âAscension,â directed by Jessica Kingdon, received HIFF's award for Best Documentary Feature.
Murina,â directed by Antoneta Alamat KusijanoviÄ, won the HIFF award for Best Narrative Feature. COURTESY HAMPTONS INTERNATIONAL FILM FESTIVAL
Kevin Ulrich and Bob Balaban at the 29th annual Hamptons International Film Festival. SONIA MOSKOWITZ
From left, Michael Barker, Anne Chaisson, Josh O'Connor, Odessa Young, David Nugent and Stuart Match Suna at the 29th annual Hamptons International Film Festival. SONIA MOSKOWITZ/HAMPTONSFILM
From left, Randy Mastro, David Nugent, Anne Chaisson, Matthew Heineman and Alec Baldwin. SONIA MOSKOWITZ/HAMPTONSFILM
Selma Blair and Rachel Fleit. CHLOE GIFKINS
On Monday, the 29th Hamptons International Film Festival, presented by HamptonsFilm, announced its award winners at a ceremony in East Hampton. This year, HIFF screened 61 films from 34 countries, with five world premieres, two North American premieres and two U.S. premieres with 53 percent of films directed by women, and 36 percent directed by filmmakers of color.
âMurina,â directed by Antoneta Alamat Kusijanovic, won the award for Best Narrative Feature. âAscension,â directed by Jessica Kingdon, received the award for Best Documentary Feature. âEgĂșngĂșn (Masquerade),â directed by Olive Nwosu, received the award for Best Narrative Short Film, and âIn Flow Of Words,â directed by Eliane Esther Bots, won for Best Documentary Short Film. Both short films will qualify for Academy awards consideration.
In addition, Franz Rogowski received a special jury prize for Exceptional Performances for his work in âGreat Freedom (Grosse Freiheit).â âBad Omen,â directed by Salar Pashtoonyar, was awarded the 2021 Peter Macgregor-Scott Memorial Award. The award, which is accompanied by a $10,000 cash prize, aims to continue the celebrated producerâs mentorship for a new generation of passionate filmmakers. Sponsored by Susan Macgregor-Scott, this award is specifically designed to recognize narrative short filmmakers and reward creative approaches to solving practical production challenges in the service of storytelling.
âPaper & Glue,â a documentary directed by artist JR, was awarded the 2021 Brizzolara Family Foundation Award to Films of Conflict and Resolution, which is accompanied by a $5,000 cash prize. The film was also presented with the Victor Rabinowitz & Joanne Grant Award for Social Justice. The annual award is handed to a film that exemplifies the values of peace, equality, global justice and civil liberties, and is named after iconic civil rights lawyer Victor Rabinowitz and his wife Joanne Grant, an author, filmmaker and journalist. The award, which is accompanied by a cash prize of $2,000, is named in honor of two people who spent their entire lives fighting for those values.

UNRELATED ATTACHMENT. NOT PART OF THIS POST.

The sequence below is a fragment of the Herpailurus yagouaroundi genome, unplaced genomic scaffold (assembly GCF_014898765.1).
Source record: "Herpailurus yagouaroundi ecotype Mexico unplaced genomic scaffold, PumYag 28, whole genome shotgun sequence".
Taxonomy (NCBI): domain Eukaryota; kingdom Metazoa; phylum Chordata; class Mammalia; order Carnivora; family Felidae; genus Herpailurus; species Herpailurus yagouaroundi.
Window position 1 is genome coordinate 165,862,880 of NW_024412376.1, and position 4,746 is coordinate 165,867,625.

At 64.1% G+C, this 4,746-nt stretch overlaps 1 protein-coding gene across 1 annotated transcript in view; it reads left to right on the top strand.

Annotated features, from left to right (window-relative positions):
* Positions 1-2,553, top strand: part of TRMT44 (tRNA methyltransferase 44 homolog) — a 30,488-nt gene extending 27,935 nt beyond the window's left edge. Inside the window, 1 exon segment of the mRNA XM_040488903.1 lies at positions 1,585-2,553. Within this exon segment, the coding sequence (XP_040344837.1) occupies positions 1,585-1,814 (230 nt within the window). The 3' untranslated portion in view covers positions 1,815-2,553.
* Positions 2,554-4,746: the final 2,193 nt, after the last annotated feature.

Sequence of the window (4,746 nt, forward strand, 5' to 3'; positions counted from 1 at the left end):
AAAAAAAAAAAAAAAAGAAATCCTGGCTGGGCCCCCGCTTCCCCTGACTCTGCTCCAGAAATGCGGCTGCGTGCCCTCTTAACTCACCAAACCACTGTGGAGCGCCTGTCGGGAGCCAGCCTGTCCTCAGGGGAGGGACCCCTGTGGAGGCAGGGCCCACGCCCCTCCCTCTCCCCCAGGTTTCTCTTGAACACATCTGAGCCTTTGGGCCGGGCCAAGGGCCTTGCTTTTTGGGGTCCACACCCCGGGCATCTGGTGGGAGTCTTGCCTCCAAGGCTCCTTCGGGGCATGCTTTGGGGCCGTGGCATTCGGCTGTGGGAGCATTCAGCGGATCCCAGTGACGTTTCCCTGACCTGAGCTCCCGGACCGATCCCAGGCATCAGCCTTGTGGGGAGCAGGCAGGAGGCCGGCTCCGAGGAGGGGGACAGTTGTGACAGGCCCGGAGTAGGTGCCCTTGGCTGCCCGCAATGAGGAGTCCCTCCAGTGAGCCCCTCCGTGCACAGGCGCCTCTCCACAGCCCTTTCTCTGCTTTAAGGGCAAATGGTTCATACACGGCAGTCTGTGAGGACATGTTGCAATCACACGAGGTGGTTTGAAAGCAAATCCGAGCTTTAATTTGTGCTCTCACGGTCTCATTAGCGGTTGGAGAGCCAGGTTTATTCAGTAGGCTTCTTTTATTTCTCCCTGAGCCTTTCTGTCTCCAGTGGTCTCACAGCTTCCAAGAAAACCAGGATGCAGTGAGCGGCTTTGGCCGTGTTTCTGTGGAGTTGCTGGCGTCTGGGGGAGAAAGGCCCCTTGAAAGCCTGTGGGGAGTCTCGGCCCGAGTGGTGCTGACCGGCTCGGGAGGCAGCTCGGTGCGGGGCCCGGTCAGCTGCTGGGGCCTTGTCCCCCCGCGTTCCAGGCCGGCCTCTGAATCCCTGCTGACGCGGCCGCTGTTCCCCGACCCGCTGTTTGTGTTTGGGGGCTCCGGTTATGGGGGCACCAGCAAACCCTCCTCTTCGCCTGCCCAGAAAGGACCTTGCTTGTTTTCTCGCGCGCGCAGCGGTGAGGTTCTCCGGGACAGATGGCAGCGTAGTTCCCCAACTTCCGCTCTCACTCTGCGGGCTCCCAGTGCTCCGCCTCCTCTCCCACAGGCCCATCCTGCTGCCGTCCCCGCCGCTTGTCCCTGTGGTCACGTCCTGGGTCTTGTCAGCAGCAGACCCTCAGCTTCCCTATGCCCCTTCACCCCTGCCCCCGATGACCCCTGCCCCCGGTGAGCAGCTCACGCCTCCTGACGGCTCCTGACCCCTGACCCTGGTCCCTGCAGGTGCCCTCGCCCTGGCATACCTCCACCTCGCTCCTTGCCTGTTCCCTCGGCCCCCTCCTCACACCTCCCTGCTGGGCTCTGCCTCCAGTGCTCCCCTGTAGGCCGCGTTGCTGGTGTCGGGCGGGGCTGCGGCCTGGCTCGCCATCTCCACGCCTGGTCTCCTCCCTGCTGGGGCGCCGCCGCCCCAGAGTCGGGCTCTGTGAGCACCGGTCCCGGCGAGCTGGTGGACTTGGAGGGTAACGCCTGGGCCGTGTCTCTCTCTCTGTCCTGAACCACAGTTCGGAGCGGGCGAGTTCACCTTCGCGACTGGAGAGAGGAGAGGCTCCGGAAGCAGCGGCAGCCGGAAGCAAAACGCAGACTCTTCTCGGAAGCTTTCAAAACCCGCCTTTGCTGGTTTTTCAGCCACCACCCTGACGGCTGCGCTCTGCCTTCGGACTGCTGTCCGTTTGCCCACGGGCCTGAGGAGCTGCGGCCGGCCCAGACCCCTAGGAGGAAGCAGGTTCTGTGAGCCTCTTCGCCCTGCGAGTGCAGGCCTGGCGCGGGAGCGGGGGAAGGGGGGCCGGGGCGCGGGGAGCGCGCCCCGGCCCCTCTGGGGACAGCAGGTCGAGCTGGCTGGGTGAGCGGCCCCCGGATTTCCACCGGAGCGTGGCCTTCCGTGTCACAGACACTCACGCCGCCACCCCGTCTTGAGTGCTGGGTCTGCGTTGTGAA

âGood Grief,â directed by Nastasya Popov, was awarded the Suffolk County Next Exposure Grant. This program supports the completion of high quality, original, director-driven, low-budget independent films from both emerging and established filmmakers who have completed 50 percent of principal photography within Suffolk County. The film was awarded a $3,000 grant.
âCow,â directed by Andrea Arnold, was awarded the Zelda Penzel Giving Voice to the Voiceless Award. This award is presented to a film that raises public awareness about contemporary social issues, including the moral and ethical treatment and the rights of animals as well as environmental protection. The film was awarded $2,500.
âQueen of Glory,â directed by Nana Mensah and âIntroducing, Selma Blair,â directed by Rachel Fleit were awarded the New York Women in Film & Television Awards. These two awards honor outstanding female narrative and documentary filmmakers who have demonstrated exceptional artistic vision and dedication to their craft. Each award is accompanied by a $1,000 cash prize.
The festival also announced the recipients of the University Short Film Awards, highlighting the extraordinary talent and achievements of five exceptional students. Each will receive a $500 cash prize. Awardees include âBad Omen,â directed by Salar Pashtoonyar (York University), âBuzzkill,â directed by Kathy E. Mitrani (Columbia University), âNeurim,â directed by Shaylee Atary (Steve Tisch School of Film & Television, Tel Aviv University), âUn DiableDans La Poche,â directed by Antoine Bonnet and Mathilde Loubes (Gebelins, lâĂ©cole de lâImage), and âWavelengths,â directed by Jessie Zinn (Stanford University).
âBeing able to once again experience the power of cinema on a big screen with audiences was incredible and something that was dearly missed within our community,â said David Nugent, HamptonsFilm artistic director. âWe are so thankful to all of the filmmakers and artists who allowed us to showcase their films.â
âWe are thrilled to have the opportunity to bring everyone safely back together this year. It so clearly remains that our community out east loves cinema and we are so glad to be able to share such an incredible slate of films with them,â said Anne Chaisson, HamptonsFilm executive director. âWe are so thankful to all of the staff, volunteers, sponsors and most of all to the audiences for their continued support. Next up, our 30th anniversary!â
Attendees of the 2021 festival included Don Argott, Alec Baldwin, Bob Balaban, Michael Barker, Susan Bedusa, Clint Bentley, Selma Blair, Dan Cogan, Julie Cohen, Clifton Collins, Jr., Kelcey Edwards, Rachel Fleit, Liz Garbus, Maggie Gyllenhaal, Matt Heineman, Sheena M. Joyce, Penny Lane, Amanda Lipitz, Kodi Smit-McPhee, Josh OâConnor, Nancy Schafer, Doug Tirola, E. Chai Vasarhelyi, Ari Wegner, Betsy West, Debi Wisch, Joe Wright, Odessa Young and more.
The festival has awarded prizes to filmmakers in cash and goods and services of over $130,000 each year, with over $5 million awarded in competition funds and services over the past 29 years. For more information, visit hamptonsfilmfest.org.
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